Testing credit card charges with Stripe in a simple Rails app

Following up on suggestions from the board meeting to look at Stripe for charging member dues, I found a couple Rails tutorials and deployed via Heroku… it works with a few lines of (rails) code! The reason to maybe not use “gravity forms + stripe” just yet is because I think it is $200/yr — you need a Gravity Forms Developer License according to:
Yikes. Is that right? Different sites report different $$ so until someone at Hive tries it we may never know!

Well, we can just make our own embedded form, and Stripe can also deal with subscriptions painlessly, apparently. Try it with the herokuapp link below:
*****WARNING: it will actually charge your CC $1. I promise to deposit it back to Hive*********

Heroku is great, you deploy via github so we could also make the forms public (our private Stripe key is configured only in heroku and is NOT in the github repo). Here’s the rails app on github so we can collaborate; I put all the details for how I did this in the README.md:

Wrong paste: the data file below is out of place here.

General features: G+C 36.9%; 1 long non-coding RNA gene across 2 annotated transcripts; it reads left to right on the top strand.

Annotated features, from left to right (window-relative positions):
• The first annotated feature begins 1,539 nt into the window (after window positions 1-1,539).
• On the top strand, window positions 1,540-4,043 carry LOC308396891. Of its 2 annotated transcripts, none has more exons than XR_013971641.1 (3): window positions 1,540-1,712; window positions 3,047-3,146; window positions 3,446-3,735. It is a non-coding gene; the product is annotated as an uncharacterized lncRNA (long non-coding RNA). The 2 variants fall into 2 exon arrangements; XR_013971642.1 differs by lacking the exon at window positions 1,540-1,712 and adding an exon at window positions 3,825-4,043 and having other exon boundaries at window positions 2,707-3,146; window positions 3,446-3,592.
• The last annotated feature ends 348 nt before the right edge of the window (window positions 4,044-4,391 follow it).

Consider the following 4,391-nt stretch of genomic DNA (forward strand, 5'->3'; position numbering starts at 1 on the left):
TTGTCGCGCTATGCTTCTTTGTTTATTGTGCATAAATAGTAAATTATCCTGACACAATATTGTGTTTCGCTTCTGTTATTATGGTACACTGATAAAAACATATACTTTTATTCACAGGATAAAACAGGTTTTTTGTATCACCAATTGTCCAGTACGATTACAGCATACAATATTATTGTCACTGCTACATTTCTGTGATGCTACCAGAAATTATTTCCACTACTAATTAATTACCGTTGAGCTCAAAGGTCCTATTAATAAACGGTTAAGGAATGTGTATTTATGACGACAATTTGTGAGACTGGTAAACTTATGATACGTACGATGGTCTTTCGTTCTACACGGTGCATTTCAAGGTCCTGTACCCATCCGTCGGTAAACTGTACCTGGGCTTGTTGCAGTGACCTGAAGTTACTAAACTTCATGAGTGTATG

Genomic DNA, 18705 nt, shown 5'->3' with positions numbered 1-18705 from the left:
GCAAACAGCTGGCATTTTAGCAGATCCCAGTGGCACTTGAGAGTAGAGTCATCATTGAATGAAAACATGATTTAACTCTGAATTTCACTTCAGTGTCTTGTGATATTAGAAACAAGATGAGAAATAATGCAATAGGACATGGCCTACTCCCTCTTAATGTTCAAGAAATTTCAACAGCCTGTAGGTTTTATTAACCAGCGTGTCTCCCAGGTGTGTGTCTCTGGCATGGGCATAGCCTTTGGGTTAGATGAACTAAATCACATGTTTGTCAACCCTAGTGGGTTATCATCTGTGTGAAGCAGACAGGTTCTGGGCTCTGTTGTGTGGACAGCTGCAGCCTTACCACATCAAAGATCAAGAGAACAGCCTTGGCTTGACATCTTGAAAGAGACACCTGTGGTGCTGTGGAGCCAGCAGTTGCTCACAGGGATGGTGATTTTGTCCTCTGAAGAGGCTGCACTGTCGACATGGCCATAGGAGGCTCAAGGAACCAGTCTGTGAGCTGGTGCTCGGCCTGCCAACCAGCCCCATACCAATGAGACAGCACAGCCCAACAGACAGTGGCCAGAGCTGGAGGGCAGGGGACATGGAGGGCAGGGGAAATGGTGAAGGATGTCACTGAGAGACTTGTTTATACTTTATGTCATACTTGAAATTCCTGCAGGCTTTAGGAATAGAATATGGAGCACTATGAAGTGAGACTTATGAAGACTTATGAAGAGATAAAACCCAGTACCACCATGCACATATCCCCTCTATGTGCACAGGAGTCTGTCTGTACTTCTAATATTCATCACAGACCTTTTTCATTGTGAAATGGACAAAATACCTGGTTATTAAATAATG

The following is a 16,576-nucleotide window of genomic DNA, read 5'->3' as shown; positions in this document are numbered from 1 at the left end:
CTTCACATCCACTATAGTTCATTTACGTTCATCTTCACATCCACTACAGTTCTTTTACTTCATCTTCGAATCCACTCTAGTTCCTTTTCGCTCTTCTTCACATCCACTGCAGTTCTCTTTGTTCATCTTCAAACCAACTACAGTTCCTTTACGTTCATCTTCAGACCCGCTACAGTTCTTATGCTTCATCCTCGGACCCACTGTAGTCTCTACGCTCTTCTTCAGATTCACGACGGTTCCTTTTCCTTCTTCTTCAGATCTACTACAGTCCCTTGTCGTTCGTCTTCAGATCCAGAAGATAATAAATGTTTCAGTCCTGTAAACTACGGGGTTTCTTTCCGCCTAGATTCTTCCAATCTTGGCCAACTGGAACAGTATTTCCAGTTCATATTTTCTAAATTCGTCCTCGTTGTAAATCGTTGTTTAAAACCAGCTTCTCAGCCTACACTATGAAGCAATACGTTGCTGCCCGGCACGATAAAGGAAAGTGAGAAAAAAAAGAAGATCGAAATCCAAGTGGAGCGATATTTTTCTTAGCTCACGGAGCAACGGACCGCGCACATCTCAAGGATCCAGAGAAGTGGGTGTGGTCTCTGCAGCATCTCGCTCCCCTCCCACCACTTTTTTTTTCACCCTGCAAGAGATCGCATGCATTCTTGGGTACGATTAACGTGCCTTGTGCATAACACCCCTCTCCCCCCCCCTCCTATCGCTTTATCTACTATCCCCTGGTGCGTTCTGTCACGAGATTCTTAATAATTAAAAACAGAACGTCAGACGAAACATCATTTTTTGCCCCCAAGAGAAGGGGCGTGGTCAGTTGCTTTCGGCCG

Some more to think about:

1) Let’s make a member application fee of $1.00. This will ensure prospective members have Stripe setup BEFORE they become a member! Much better than if they are voted in but never actually pay…!

2) I think we should charge the Stripe fees *to the member*. This way we have dependable operational costs. You can see attached that a $5 charge results in only a $4.55 net gain because of the stripe fees, but this is still low cost and dependable for now (Stripe charges 2.9% + $0.30 per transaction). So we would need to charge users fee*1.029 + $0.30 (rounding up by cents; Stripe only charges whole cents) for each fee we designate. Then if Stripe changes fees in the future we just update this amount and Hive still has dependable operational costs.